Among the related compromises at the area as a result of the report is an elaborate 13-year plan, begun last year, where varying combinations of the turbines are shut down for months at a time in an effort to assess bird mortalities (Windpower Monthly, November 2005). The experiment is expected to cause a 10% decrease in revenues for a dozen different owners in an area that first started producing wind power in the early 1980s.
But the CEC study's accuracy has been challenged by West Inc, a Wyoming company that had been charged with overseeing a monitoring program related to assessing the results of the recent mitigation efforts at the Altamont site.
Last month, in an effort to smooth the waters, the Alameda County Board of Supervisors voted to hire two additional consulting firms, the University of California at Santa Cruz Predatory Bird Research Group and Jones & Stokes, to join West in the monitoring duties as they relate to the shutdowns and repowering efforts that have become a part of the area's complicated legacy. Repowering many of the turbines with taller, slower moving machines is thought by many to be an expensive but necessary part of the solution in the effort to reduce bird mortalities.
The monitoring issue came to a head when West was accused of a conflict of interest. "The county originally decided to go with West and we raised a stink," says Jeff Miller of the Center for Biological Diversity (CBD). "Where it stands now is that there'll be a team of consultants and we're OK with that."
Among CBD's complaints is that West is frequently hired as a paid consultant by the wind industry. CBD also alleges that West was paid by the industry to attack the 2004 CEC study. "It's really unfortunate that a company with a perfectly good reputation has been maligned," says Nancy Rader of the California Wind Energy Association. "Especially for having commented substantively on a report whose flaws have been documented in detail. For that they are being deemed corrupt and unqualified." West says: "There hasn't yet been any resolution to the issues and we would rather not comment now."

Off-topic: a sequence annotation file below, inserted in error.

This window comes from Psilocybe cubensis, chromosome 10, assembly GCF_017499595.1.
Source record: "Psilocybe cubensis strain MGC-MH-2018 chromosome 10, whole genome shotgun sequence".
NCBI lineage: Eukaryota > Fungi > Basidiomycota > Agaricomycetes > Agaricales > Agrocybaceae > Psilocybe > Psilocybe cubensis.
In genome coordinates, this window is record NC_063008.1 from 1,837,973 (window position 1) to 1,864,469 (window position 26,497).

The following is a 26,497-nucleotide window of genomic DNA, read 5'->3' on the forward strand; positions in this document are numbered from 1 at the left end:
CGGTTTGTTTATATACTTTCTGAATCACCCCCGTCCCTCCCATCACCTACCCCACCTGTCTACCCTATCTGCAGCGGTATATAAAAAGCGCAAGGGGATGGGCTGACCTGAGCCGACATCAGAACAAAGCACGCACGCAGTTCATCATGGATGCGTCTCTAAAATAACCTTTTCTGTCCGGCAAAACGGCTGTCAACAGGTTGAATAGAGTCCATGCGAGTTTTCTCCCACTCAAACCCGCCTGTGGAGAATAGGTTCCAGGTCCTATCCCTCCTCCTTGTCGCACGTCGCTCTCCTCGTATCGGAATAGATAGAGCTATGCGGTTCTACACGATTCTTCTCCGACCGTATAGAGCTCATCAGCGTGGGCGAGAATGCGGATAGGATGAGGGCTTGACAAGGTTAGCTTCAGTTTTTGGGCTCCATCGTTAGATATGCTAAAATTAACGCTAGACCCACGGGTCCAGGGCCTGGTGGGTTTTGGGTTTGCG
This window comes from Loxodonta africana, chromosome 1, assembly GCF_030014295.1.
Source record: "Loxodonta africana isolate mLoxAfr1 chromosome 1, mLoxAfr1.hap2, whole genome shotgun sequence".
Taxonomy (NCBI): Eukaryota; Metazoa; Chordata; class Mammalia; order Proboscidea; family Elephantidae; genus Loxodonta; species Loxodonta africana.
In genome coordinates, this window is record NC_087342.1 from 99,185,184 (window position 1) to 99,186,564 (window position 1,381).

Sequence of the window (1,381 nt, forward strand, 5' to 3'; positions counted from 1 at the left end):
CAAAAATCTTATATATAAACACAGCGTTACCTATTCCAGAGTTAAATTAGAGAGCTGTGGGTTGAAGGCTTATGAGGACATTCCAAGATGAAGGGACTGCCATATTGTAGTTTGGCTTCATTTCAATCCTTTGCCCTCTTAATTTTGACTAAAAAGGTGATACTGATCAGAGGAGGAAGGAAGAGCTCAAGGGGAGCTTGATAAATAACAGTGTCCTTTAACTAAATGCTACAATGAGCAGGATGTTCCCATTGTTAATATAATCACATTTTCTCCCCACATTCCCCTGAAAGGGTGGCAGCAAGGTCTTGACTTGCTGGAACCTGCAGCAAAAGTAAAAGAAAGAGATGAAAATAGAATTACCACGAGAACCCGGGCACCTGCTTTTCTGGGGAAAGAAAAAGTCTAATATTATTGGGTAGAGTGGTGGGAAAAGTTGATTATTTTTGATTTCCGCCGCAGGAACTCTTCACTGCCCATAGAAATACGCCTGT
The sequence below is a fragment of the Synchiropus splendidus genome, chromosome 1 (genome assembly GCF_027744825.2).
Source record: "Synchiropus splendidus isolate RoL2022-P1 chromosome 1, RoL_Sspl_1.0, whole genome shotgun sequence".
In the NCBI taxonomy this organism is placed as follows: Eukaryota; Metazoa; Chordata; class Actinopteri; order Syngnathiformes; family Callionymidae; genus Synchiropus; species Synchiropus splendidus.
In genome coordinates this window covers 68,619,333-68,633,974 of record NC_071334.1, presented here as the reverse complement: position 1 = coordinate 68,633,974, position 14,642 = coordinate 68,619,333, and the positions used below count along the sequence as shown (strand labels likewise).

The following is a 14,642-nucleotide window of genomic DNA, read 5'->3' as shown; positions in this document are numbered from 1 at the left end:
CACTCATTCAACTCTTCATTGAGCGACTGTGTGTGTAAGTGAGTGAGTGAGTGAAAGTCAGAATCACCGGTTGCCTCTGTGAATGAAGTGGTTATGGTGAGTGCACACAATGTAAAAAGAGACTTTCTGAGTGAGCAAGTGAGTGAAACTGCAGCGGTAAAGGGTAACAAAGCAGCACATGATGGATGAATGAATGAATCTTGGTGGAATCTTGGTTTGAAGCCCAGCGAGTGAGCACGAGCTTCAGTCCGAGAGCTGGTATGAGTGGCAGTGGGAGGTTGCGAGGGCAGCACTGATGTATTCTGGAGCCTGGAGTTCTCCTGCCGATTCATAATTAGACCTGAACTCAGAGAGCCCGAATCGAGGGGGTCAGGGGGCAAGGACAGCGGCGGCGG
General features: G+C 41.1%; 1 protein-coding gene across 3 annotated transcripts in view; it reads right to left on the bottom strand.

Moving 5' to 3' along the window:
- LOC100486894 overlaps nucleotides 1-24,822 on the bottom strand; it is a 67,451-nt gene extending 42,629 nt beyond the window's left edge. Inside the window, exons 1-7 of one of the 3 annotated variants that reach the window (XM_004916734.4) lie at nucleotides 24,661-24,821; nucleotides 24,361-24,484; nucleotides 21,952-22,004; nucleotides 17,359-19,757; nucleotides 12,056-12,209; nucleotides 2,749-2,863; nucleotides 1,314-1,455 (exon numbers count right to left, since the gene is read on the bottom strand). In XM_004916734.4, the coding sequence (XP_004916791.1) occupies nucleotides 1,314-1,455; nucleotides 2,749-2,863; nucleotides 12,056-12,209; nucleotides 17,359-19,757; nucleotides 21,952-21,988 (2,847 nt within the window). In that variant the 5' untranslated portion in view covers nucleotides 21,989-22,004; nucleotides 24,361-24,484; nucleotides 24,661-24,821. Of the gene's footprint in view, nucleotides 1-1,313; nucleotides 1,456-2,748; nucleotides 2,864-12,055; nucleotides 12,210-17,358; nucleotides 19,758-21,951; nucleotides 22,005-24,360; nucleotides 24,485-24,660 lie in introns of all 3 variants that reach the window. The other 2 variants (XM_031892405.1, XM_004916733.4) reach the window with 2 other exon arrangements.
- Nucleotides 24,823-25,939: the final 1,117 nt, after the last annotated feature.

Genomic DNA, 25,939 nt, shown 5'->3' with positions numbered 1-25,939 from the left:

Also at issue is the makeup of the county's Scientific Review Board (SRC), which was initially slated to convene back in November 2005 but has yet to be formed. The SRC is to include five scientists, one appointed by each of five groups: environmentalists, the wind industry, the county, the state and the federal government.
"The point of the review board was to avoid this kind of debate over conflict of interest," says Miller. "The board should have picked the monitoring company. But bureaucracy has been part of the delay and we wasted three months over the fact that the county appointed West in the first place."
Regardless of the debate over the number of bird deaths, all parties seem to realise that changes leading to resolution are needed. The good news, Miller says, is that there may be solutions. "From our point of view we hope that repowering will reduce bird kills. This is one of the few industries where there is no kind of fine or compensation for killing protected wildlife. But it's got to be someone neutral that monitors what's going on. We need to know what's working, and what isn't."